Mr. Speaker, it is a pleasure to stand and try to set the record straight from what my hon. colleague across the floor has just gone on about.
First off I would point out that 2010 is not 1995. This is post-2001. There is a tremendous difference in security and the security needed for important world leaders who came together to Canada. It was an opportunity for Canada to showcase our people and our country.
Some of the numbers that my hon. colleague has floated out there have now been corrected and I would hope that he will take the time to have a look at some of them.
Some of the issues are certainly different from what was initially said. Even last week we heard from the RCMP that its estimated numbers for overtime and for personnel just for the RCMP are going to be considerably less than it initially anticipated.
These were two summits that brought together world leaders to discuss important issues as we go forward, including the world economy, issues that affect all of us and certainly Canadians.
We also know as Canadians that when we belong to these organizations, as others have said, when the bill comes is not the time to get up and go to the washroom.
We are mandated to host the G8 once every eight years. We have done that. The G20 included more than the G20. It included a number of other nations.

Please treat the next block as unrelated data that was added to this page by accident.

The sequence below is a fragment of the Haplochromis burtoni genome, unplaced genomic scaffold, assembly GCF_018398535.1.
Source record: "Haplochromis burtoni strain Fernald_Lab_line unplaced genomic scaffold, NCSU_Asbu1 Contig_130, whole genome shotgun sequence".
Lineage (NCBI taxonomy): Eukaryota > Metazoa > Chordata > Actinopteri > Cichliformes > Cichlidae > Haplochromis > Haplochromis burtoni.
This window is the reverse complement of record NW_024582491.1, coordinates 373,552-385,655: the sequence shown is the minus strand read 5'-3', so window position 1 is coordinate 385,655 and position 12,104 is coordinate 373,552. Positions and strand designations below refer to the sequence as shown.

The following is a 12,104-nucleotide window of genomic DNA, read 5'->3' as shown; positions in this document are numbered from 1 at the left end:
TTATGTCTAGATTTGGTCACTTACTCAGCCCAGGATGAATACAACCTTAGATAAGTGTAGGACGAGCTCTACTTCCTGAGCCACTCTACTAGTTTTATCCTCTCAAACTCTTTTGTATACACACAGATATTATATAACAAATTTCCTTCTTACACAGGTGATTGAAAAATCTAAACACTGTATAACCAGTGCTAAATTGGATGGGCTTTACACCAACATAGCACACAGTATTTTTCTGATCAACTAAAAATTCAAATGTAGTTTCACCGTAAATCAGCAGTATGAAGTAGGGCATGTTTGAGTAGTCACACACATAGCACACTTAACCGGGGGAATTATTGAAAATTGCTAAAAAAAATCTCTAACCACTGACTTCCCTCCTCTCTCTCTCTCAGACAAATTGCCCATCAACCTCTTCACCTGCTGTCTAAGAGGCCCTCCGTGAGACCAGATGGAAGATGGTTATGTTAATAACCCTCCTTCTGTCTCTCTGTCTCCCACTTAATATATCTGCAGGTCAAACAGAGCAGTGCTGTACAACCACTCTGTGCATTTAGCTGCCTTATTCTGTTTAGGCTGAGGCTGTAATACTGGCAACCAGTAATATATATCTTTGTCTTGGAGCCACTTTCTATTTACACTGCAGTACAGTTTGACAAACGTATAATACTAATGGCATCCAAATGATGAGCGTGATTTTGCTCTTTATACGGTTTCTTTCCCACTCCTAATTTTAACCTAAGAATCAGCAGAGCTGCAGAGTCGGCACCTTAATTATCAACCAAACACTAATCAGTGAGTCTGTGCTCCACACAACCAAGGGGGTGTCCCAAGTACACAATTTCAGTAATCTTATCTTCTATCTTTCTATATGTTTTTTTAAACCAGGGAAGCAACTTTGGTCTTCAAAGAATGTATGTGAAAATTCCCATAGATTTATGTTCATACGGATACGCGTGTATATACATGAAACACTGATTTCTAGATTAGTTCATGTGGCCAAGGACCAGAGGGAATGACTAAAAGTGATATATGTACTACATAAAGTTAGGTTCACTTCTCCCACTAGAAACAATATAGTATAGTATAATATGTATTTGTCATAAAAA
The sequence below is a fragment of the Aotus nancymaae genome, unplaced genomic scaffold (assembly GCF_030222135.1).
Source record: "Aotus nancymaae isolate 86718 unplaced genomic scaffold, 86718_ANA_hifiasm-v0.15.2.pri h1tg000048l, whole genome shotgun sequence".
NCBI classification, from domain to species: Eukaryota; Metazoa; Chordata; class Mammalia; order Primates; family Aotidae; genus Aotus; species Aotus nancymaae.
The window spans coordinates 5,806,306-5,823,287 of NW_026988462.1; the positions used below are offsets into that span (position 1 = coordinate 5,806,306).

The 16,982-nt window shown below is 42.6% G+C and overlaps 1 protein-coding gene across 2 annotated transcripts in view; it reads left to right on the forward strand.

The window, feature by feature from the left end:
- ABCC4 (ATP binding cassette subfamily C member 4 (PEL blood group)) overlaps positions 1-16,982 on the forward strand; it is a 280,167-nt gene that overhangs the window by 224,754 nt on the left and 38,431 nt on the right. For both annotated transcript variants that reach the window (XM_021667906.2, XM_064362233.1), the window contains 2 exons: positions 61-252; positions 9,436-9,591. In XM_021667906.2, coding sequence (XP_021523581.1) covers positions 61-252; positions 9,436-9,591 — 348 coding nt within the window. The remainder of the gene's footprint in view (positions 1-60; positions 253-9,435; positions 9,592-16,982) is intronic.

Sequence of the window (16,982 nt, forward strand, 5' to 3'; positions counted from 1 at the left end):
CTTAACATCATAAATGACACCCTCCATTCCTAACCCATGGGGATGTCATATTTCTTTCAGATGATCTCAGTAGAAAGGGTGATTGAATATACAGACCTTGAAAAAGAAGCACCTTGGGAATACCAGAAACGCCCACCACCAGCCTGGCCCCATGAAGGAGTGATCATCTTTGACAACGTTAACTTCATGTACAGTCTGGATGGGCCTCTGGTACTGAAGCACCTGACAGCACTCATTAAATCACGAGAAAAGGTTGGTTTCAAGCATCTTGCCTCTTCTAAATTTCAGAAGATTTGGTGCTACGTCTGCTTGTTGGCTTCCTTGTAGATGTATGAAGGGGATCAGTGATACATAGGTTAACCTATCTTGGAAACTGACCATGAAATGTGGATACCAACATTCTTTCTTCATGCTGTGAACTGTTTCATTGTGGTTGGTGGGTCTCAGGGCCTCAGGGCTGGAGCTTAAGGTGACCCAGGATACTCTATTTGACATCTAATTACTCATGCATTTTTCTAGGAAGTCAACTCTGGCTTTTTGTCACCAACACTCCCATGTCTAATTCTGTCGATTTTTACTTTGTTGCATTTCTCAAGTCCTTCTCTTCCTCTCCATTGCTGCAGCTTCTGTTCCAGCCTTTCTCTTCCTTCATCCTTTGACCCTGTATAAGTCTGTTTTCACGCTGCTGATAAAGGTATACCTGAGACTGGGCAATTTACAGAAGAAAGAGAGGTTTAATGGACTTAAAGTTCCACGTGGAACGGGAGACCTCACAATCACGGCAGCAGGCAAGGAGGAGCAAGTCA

Just for the security alone for the people who came, the security for the members of the press who numbered over 3,000, the security for lawful demonstrators and to keep the people of Toronto safe and secure, all of these things took nearly 21,000 security people.
Our security partners came from across the country. It is certainly different from what would have been required in 1995.
When my friend across the way talks about what the costs are in other nations, I think it has been very clear, and other independent bodies have said that other countries are not nearly as open and transparent about their costs. They bury their costs in a variety of places. Perhaps I used the wrong term to say “bury” but their costs come from a variety of places that are not listed on sheets as is done in Canada.
Very recently we have heard numbers from Seoul, South Korea, on what it anticipates the costs would be and they were extremely low. However, when the ambassador was recently asked he indicated that a billion dollars was not an out of line figure for South Korea to expect when some of the other associated costs are included.
Canada got its value. It was an opportunity to showcase this country. The City of Toronto has attempted a couple of times to host the Olympics but it did not get them. These summits brought the world to Toronto and showcased a beautiful urban city.
Just from that perspective that part of it was worthwhile, but the issues that were discussed were of importance to Canada and Canadians, and certainly made the summits in Canada very worthwhile.